James (not his real name), a GP in Derbyshire, where one of the latest British coronavirus cases is thought to have been located, described the Department of Health’s response to the virus as “ridiculous” and “negligent”.
    We all know that there is a limited amount of beds and more than 30 additional patients rolling into any A&E will be a problem.
    As for testing Britain has done a bloody good job!

    Going to chase up how Germany made it to 40 cases.

  10. beobrigitte says:

    After his speech yesterday that was bound to happen:
    https://www.theguardian.com/world/2020/feb/26/coronavirus-donald-trump-questions
    Five questions Donald Trump must answer on coronavirus

    How is the US monitoring the outbreak?
    The government distributed faulty test kits and public health experts are increasingly concerned the lack of testing is misrepresenting the spread of coronavirus in the US.

    Test kits have not been widely distributed to hospitals or medical labs and the kits that have been sent out must be sent back to the CDC in Atlanta to confirm results. …

  11. beobrigitte says:

    Dow Jones biggest ever one-day points fall
    The Dow Jones index of leading US shares has suffered its biggest points fall in history amid the coronavirus crisis, closing down 1,190.95 in New York. Asian and Australian markets are also expected to fall.

    That had to follow. Anyone surprised?

    Oh, it gets better:
    same link as above:
    3m ago
    22:07
    The New York Times is reporting that a US government whistleblower has claimed health workers interacted with Americans quarantined for possible exposure to coronavirus without proper medical training or protective gear, then mingled with the general population.

    Absolutely wonderful.

    I have followed this from the beginning. Collecting data, plotting log scales etc.etc. The countries (note the plural) that seemed to throw out odd, never changing numbers received a little more attention and search.
    By the 18th of February (Florida did not release the number of people tested – that is odd following up other states including California!) I had to deepen my search. (Actually, I got my first pointer on 1.2.2020 via a personal text!!!)

    I started this monitoring off as a bit of “am I still sharp enough to work with public data bla-bla” to follow a novel virus.
    Oh boy. I didn’t have a clue of what all I’d encounter. I never expected a beta version that does not need much to become an alpha version. And by now I have even less of an idea of what I’ll end up with (which by now I should have).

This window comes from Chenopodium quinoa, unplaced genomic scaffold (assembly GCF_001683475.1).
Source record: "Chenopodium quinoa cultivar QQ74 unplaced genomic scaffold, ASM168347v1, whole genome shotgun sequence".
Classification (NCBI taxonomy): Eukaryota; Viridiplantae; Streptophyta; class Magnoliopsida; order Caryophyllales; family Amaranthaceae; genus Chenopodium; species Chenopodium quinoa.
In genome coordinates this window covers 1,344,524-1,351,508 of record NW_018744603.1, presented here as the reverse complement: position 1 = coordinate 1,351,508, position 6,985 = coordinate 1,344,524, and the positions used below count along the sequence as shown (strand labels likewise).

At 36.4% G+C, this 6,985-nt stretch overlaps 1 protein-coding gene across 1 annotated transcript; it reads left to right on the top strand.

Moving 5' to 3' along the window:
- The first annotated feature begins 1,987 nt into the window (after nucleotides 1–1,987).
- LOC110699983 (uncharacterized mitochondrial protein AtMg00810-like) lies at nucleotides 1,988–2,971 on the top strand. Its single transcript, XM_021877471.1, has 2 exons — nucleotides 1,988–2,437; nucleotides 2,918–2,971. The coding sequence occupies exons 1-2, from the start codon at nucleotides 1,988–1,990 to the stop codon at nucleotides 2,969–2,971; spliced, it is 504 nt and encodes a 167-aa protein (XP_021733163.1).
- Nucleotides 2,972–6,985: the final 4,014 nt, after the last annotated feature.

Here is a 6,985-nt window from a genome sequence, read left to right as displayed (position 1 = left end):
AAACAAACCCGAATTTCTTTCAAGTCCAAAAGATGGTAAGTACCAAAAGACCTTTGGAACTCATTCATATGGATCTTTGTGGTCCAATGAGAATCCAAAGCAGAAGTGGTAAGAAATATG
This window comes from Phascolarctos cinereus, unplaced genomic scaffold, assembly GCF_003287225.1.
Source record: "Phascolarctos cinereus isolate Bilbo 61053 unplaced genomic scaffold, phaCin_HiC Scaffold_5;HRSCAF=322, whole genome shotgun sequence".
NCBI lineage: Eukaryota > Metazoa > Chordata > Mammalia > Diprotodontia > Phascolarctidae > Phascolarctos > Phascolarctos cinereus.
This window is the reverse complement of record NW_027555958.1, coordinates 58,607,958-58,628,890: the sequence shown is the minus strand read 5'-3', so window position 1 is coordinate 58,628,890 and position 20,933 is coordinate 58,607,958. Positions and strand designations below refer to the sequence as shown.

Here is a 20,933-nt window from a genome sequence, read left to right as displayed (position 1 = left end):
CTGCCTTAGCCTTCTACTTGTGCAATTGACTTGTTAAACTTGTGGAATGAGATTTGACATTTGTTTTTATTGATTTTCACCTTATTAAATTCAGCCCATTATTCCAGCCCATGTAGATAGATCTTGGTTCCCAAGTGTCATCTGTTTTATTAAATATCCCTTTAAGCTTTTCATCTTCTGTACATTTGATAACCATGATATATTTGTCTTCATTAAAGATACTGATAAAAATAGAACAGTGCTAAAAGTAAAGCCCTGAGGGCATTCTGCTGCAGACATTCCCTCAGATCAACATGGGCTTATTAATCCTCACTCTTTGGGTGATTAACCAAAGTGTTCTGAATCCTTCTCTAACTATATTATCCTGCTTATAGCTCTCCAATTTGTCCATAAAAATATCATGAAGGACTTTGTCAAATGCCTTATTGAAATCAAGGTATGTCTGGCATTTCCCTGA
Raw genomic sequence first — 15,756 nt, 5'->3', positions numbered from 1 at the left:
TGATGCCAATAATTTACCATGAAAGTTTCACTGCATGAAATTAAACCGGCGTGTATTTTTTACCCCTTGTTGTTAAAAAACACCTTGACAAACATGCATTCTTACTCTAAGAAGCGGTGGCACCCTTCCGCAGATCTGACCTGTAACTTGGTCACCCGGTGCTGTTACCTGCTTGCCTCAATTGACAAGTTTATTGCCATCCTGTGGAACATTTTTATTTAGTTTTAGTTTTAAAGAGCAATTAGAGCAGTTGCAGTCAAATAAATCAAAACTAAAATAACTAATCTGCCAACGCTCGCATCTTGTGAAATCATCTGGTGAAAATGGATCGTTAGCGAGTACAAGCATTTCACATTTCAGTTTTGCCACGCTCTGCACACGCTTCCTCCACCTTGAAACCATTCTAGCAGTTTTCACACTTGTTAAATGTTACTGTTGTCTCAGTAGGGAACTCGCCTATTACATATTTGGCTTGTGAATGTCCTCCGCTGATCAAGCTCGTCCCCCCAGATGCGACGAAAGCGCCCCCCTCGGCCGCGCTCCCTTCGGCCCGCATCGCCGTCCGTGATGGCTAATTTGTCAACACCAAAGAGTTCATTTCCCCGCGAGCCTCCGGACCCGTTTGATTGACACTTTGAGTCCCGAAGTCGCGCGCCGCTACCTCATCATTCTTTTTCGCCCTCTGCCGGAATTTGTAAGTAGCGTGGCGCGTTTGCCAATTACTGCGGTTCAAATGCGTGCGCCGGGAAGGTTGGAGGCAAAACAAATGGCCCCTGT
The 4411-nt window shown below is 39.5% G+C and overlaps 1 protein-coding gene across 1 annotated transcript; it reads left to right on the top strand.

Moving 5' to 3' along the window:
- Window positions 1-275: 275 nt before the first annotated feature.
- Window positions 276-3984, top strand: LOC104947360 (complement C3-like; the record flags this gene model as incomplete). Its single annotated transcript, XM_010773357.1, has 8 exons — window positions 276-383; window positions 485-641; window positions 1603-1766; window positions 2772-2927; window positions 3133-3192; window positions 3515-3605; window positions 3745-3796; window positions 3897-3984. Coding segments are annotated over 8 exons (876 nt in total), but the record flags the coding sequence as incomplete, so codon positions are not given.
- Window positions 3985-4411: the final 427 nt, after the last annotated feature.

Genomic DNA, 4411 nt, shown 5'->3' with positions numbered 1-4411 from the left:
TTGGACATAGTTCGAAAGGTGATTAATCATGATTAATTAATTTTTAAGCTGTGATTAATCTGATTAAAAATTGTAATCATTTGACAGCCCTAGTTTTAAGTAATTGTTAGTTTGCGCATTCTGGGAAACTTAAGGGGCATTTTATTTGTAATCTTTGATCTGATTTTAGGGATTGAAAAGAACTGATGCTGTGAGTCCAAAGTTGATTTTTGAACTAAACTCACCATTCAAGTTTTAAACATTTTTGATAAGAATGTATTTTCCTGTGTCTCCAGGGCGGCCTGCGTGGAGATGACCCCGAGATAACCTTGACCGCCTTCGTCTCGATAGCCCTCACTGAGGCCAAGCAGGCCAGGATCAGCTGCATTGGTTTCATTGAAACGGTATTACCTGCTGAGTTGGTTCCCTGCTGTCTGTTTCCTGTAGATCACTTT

The Asians have not reported all day, the middle east as well. For the obvious. Pick up the mess.

    How about bypassing the WHO, picking up the old fashioned red telephone or use internet conference platforms, set political ideology and economic competitiveness aside and agree on testing criteria and get on with it?

  12. beobrigitte says:

    Some of you actually might like this:
    Germany 45 +18
    btw, Germany acted alarmist at 16 cases.

    Britain has been great with it’s diligent testing and this needs to be recognised! Your (well our, I still live in Britain) government understands perfectly well what could hit it despite having water as physical borders.

  13. beobrigitte says:

    Sorry, I stand corrected:
    Germany 48 +21

  14. beobrigitte says:

    I am not going to be in the smokydrinkybar tomorrow as I am going to see a play.. (More bitching freely running?) Available there on Saturday for more of being told to fuck off to my German smoking pubs if I don’t like England. The friend (younger than me), I asked to send me pictures didn’t understand my request. She has dementia.
    I love England. It has been my home for the last 37 years, so fuck off. You NEVER moved out of Texas, did yer?

    On Saturday I have some scathing things to say. I guess, I’ll be on my own in the smokydrinkybar then.

  15. beobrigitte says:

    The British are planning wonderfully ahead (as do other european countries):
    https://www.bbc.co.uk/news/business-51628524
    I’ve been told to self isolate. Will I get paid if I’m not at work?
    Health Secretary Matt Hancock has sent guidance to UK employers telling them staff who have been asked to self-isolate are entitled to take the time as sick leave.

    Acas, the independent arbitration service agrees and has also published advice for staff and employers

    Here there might be a different problem and people may well drag themselves to work:

    https://www.theguardian.com/world/live/2020/feb/28/coronavirus-live-updates-latest-news-china-wuhan-stock-markets-update
    But in the US healthcare system, things are never as simple as they seem.

    From the cost of healthcare to the lack of guaranteed paid sick days in the US, experts say containing the coronavirus requires systemic change beyond more people washing their hands.

    “For many Americans who have insurance and have a good job with an understanding employer, and I’m not an expert on the labor market, those recommendations are plausible,” David Blumenthal, president of the global health think tank the Commonwealth Fund, told the Guardian.

    “They are not necessarily workable for people who have no health insurance or poor health insurance – so that’s about a fifth of the American population.”